Anyone who has created a product for a J2ME handset knows that the emulators are often extremely inaccurate when compared with the actual handset. This includes various crashes, exceptions, and other peculiarities that are not present when running the code on the emulator. Thus, it becomes necessary to extensively debug your code on real hardware before releasing a commercial application. Previously, you have only been able to get println output via a terminal program communicating from the handset to a host PC. Codewarrior Wireless Studio 7 includes support for debugging on the device itself. This means you can connect the debugger to the handset and step through code as it executes on the actual hardware. This requires a debug version of the handset firmware to be installed on the device. Right now, only debug Java VMs for PDAs are supported with on-device debugging. Metrowerks is working with manufacturers to provide developer firmware updates that work with Codewarrior's debugger. This is an absolute godsend and is alone worth the price of admission if it actually works.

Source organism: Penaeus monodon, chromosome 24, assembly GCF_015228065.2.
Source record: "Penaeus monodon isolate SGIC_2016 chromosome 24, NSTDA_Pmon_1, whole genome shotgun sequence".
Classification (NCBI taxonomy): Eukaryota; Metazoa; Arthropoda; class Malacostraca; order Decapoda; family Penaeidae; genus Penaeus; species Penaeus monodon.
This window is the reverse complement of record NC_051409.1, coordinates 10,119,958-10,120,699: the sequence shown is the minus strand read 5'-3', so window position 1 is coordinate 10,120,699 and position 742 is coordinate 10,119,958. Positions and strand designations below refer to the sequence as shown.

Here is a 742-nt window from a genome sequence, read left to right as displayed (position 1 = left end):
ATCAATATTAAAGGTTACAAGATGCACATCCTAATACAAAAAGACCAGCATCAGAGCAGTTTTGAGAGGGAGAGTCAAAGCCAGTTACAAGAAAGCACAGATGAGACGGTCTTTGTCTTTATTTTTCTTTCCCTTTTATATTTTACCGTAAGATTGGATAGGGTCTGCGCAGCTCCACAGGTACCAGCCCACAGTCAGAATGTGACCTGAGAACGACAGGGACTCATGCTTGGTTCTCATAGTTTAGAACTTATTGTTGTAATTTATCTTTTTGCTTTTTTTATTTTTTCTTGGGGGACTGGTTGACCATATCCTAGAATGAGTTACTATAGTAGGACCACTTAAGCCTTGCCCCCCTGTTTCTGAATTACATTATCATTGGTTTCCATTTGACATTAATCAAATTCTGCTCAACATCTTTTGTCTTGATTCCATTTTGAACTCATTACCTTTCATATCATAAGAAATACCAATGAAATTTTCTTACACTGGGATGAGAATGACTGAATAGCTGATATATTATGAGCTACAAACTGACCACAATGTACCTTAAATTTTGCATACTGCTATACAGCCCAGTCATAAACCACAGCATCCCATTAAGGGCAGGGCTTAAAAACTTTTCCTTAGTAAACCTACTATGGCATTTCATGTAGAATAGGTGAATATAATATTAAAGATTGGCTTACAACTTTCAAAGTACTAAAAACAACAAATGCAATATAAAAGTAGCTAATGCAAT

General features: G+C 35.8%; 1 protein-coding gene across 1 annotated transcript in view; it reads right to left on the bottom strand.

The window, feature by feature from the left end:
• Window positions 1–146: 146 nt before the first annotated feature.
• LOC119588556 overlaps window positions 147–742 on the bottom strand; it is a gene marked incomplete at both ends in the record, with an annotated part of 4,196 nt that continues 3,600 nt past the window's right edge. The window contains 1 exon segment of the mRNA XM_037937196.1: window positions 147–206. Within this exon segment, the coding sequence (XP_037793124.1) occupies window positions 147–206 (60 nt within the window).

Overall, Codewarrior Wireless Studio 7 is way ahead of the pack when it comes to J2ME IDEs for mobile game development. At a mere $599, it is an absolute steal when contrasted with competing products like Borland's JBuilder which can approach prices of $2000. Metrowerks has been making tools for game developers for quite some time, and thus Wireless Studio is one of the first wireless Java tools to support game programmers. Codewarrior has announced an upcoming "Entertainment Edition" of Wireless Studio which will have specific features for game development, including multiplayer server libraries and such. Considering the miniscule budgets of the average mobile game, Codewarrior's low price and useful array of features make it the only choice for we cash-strapped development houses of the mobile age.